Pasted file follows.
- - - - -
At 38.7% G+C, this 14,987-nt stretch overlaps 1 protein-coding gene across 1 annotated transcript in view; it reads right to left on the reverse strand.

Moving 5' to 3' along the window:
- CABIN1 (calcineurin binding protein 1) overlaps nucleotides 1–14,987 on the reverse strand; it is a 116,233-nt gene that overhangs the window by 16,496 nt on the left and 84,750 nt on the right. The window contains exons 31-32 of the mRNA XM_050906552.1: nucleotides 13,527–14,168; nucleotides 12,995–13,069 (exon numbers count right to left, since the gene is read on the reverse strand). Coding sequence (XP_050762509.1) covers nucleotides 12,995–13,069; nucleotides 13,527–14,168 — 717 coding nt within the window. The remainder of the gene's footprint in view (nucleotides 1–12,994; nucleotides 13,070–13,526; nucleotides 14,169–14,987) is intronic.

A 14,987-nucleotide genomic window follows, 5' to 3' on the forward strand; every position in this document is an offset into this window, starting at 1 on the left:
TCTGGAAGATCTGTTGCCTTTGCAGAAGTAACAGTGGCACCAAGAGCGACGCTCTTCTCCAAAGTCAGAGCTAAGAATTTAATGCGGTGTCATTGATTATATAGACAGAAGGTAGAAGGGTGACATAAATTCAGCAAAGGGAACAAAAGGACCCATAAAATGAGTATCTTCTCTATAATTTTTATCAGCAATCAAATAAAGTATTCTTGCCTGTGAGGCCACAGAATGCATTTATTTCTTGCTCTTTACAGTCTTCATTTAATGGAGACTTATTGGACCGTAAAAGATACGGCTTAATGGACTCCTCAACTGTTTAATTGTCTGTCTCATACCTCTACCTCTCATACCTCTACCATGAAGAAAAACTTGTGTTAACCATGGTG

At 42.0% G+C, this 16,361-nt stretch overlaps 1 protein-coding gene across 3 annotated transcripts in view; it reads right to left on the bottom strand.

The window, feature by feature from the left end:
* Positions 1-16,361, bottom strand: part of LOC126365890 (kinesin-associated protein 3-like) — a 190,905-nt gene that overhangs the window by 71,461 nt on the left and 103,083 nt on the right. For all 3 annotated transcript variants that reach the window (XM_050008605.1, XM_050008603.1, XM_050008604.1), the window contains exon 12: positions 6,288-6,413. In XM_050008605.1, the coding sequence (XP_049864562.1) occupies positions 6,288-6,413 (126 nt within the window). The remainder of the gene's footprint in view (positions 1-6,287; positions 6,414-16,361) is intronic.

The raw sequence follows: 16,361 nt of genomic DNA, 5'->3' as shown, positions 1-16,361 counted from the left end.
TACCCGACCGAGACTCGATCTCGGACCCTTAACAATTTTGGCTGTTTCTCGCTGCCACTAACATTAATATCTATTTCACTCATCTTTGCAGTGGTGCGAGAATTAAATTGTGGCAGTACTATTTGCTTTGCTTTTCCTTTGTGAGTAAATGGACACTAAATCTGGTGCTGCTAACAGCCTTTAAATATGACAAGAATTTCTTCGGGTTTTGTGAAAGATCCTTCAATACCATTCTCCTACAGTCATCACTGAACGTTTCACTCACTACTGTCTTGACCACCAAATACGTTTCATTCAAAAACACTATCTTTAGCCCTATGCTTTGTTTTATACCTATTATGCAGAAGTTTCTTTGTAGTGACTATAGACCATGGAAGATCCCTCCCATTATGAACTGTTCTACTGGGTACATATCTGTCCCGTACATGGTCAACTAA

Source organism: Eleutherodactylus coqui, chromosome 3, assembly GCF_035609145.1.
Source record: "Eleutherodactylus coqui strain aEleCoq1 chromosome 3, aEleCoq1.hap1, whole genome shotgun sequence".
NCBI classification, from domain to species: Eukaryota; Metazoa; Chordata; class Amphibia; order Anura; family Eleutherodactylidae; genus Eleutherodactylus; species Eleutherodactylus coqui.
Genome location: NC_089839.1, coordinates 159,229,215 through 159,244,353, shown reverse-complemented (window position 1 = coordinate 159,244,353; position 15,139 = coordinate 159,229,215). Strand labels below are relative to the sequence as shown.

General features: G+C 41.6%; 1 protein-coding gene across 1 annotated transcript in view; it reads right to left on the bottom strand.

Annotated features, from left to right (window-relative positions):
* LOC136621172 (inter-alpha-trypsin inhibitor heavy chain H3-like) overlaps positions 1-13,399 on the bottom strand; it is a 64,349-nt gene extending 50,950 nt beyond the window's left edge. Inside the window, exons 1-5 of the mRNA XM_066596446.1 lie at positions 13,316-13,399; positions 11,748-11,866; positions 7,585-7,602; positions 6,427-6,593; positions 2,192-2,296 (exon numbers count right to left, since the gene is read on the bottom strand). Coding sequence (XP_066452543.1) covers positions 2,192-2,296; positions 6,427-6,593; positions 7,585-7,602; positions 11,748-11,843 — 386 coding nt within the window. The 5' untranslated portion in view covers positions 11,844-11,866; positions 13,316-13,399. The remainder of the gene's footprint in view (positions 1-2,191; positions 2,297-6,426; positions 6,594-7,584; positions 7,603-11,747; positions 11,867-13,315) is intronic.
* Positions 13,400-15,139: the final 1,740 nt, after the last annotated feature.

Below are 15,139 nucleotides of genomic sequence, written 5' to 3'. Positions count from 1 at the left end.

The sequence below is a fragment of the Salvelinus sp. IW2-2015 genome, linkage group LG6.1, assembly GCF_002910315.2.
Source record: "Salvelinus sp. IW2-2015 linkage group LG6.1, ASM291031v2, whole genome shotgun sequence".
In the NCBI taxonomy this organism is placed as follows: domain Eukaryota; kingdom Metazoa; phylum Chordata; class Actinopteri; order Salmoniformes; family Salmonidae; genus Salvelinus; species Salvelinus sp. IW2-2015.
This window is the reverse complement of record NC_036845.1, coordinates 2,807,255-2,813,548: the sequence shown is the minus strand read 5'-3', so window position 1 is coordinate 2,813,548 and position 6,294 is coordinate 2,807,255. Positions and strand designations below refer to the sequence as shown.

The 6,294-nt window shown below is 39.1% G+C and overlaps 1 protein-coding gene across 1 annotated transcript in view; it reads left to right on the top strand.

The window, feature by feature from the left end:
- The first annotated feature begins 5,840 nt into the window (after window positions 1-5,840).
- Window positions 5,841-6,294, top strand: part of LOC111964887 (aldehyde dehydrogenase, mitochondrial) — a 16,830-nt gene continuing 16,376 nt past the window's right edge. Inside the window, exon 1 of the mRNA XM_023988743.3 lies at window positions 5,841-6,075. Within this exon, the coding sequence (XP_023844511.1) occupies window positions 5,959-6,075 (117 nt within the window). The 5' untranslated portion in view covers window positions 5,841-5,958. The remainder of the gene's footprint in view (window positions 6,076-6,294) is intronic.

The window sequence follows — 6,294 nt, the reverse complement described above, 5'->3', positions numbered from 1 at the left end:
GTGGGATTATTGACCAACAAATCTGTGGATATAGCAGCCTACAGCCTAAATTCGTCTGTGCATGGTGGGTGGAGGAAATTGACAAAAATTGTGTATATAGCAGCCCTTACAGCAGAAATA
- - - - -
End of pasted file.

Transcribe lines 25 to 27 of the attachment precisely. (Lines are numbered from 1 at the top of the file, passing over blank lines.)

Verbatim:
The window, feature by feature from the left end:
- The first annotated feature begins 5,840 nt into the window (after window positions 1-5,840).
- Window positions 5,841-6,294, top strand: part of LOC111964887 (aldehyde dehydrogenase, mitochondrial) — a 16,830-nt gene continuing 16,376 nt past the window's right edge. Inside the window, exon 1 of the mRNA XM_023988743.3 lies at window positions 5,841-6,075. Within this exon, the coding sequence (XP_023844511.1) occupies window positions 5,959-6,075 (117 nt within the window). The 5' untranslated portion in view covers window positions 5,841-5,958. The remainder of the gene's footprint in view (window positions 6,076-6,294) is intronic.